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Cultural issues in making and using the visual problem appraisal “Kerala’s Coast”

Abstract

Integrated Coastal Zone Management (ICZM) is a complex multi-actor issue. Staff members of Cochin University (CUSAT) from India and colleagues from the Netherlands interpreted this issue as a challenge to initiate and enhance multi-stakeholder dialogue and action and the idea was born to produce a Visual Problem Appraisal (VPA). VPA is a film-based learning system that aims to induce social learning, to increase problem and policy analysis competencies, to reduce self-referentiality, to increase commitment for concerned stakeholders, and to enhance intersubjective consensus. In 2003 Indian and Dutch university staff members and Indian filmmakers produced two documentaries and 23 films portraying the Keralite stakeholders in their natural environment, exposing their engagement with, and different perspectives on, ICZM. Although produced for formal education, the notion emerged that the VPA might as well work in the reality of ICZM in Kerala. It was a fascinating conversion of questioning the nature of some events and frictions that occurred during the production process. As critical incidents were attributed to various cultural disparities such as local/foreign, male/female, higher/lower status, the hypothesis was formulated that if producing the VPA had already set a deep impact; how about using it directly with involved stakeholders? This hypothesis was tested in 2004 in workshops with publics, ranging from CUSAT students to local stakeholders of the Thycattussery Panchayat. The process of producing and testing the VPA Kerala’s Coast was a complex and intriguing multidisciplinary and multicultural project. We wondered what made the project a success. Framing the project as a space of cultural communication gave guidance to the questions that articulated our search to understand the process we had been immersed in. In this article we describe the events and analyze critical incidents that occurred during the production and the use of the VPA. The outcome leads to valuable recommendations for international and intercultural teams working on similar production and research projects.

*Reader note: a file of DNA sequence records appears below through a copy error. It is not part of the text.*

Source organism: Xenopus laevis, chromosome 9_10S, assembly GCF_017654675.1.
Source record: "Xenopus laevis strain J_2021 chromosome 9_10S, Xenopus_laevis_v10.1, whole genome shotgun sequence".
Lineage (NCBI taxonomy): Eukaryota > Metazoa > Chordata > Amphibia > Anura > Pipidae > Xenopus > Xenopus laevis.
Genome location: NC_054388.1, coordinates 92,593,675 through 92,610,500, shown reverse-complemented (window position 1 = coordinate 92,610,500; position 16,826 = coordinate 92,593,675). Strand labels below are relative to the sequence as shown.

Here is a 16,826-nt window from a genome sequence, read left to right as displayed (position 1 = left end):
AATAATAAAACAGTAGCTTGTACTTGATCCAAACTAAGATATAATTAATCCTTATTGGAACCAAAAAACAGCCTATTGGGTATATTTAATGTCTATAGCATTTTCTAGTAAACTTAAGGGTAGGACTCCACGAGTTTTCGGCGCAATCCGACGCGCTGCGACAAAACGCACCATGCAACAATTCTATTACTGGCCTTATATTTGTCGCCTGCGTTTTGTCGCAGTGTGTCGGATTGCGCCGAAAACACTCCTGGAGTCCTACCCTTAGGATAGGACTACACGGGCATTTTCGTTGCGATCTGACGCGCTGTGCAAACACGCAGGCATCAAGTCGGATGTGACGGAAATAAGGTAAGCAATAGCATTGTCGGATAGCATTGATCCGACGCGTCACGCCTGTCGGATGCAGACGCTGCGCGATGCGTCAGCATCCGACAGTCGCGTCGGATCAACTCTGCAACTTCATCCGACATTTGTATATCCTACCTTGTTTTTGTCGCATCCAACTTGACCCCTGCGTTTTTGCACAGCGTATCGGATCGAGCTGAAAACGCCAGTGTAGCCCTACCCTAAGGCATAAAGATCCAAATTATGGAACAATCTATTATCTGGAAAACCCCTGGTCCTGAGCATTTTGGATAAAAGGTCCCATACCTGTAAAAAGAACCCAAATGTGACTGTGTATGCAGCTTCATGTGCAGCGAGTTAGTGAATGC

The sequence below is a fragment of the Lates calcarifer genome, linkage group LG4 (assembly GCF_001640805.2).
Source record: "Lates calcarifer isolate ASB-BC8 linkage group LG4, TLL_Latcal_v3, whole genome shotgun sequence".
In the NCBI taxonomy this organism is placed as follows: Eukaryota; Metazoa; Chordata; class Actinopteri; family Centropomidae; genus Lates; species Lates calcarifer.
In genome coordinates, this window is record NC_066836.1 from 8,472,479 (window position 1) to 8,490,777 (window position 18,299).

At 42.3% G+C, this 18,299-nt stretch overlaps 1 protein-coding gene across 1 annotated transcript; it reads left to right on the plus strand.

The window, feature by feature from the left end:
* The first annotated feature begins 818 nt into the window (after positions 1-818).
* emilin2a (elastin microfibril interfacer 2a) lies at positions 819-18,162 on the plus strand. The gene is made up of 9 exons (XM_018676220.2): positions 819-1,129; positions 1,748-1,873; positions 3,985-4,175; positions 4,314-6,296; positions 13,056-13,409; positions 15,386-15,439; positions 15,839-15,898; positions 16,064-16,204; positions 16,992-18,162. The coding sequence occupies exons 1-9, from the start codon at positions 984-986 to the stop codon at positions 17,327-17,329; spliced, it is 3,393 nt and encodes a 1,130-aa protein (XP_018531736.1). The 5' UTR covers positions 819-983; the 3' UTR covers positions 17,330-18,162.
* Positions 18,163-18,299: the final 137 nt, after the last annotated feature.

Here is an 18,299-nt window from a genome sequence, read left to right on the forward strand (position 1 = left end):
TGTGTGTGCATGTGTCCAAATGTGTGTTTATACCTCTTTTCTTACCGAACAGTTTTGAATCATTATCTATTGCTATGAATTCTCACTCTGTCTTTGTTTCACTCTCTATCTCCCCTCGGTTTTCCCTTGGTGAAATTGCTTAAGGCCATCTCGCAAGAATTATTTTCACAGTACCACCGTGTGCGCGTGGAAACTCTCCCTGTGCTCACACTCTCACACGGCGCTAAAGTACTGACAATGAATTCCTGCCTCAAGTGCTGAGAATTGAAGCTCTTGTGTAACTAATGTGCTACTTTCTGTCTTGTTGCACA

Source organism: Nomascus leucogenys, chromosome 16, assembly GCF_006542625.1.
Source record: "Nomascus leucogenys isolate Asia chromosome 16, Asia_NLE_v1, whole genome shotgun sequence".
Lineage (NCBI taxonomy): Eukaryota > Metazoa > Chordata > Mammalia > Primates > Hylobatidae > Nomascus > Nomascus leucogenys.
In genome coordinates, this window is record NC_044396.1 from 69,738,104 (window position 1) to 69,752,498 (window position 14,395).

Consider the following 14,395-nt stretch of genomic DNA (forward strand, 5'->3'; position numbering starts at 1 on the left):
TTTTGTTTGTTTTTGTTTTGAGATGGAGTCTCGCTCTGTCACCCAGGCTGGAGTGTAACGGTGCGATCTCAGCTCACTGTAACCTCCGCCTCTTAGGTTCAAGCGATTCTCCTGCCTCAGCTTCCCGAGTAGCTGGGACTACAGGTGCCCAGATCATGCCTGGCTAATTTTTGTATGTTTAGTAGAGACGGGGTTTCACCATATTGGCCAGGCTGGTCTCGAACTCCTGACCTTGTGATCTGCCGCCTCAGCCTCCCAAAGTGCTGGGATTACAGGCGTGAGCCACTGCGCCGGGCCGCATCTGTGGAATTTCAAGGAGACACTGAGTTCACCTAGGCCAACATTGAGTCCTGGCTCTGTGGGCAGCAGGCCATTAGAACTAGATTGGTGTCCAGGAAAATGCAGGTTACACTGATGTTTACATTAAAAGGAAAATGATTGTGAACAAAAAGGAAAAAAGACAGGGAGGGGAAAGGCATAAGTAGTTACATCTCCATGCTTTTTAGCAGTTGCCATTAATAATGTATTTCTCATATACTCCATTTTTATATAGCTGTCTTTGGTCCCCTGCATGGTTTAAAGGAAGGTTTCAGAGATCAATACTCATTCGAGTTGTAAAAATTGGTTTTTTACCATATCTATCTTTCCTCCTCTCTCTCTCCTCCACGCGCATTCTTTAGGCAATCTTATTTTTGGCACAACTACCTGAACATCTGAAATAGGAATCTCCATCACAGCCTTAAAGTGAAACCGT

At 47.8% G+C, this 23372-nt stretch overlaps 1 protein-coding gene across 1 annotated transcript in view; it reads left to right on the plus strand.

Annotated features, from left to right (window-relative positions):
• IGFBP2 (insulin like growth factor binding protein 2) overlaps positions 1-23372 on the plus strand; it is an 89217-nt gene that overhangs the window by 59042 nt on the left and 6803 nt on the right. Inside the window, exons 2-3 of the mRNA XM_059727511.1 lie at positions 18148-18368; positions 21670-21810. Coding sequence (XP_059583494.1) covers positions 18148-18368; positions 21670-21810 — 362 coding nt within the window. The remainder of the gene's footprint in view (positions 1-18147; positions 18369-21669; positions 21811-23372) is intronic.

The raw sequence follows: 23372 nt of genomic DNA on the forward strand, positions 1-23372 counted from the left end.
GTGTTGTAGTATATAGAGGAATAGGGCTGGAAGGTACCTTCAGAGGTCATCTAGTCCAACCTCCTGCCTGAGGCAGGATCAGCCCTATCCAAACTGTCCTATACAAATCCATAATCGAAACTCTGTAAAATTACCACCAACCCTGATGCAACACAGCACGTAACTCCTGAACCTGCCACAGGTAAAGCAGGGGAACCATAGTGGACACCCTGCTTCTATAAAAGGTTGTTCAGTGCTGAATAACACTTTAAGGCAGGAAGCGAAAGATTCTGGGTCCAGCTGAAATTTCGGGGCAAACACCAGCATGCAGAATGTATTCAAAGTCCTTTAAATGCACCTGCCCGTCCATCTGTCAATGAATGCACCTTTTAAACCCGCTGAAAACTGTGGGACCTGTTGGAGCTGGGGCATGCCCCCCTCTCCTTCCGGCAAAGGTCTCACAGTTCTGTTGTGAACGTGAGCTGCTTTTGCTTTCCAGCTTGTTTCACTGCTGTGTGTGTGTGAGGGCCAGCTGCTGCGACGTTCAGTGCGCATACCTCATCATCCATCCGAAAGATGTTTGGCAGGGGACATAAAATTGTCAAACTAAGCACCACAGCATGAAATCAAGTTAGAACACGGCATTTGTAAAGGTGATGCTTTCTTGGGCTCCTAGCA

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Authors

Additional information

Loes Witteveen is a lecturer in Communication and Innovation Studies at Larenstein University of Professional Education in The Netherlands. She coordinates the master programme Training, Rural Extension, and Transformation (TREAT) and produces educational films. Her international work and research interests are in rural development, (visual) learning strategies, participatory communication and media.

Bert Enserink is associate professor of policy analysis at the faculty of Technology, Policy, and Management of Delft University of Technology. His main areas of interests are participatory policy analysis, quick scan and rapid appraisal techniques, and scenario analysis. Recent research topics are public participation and social learning in coastal zone management and integrated river basin management.

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Witteveen, L., Enserink, B. Cultural issues in making and using the visual problem appraisal “Kerala’s Coast”. Know Techn Pol 19, 94–118 (2007). https://doi.org/10.1007/BF02914893

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  • DOI: https://doi.org/10.1007/BF02914893

Keywords

  • National Culture
  • Critical Incident
  • Power Distance
  • Uncertainty Avoidance
  • Female Director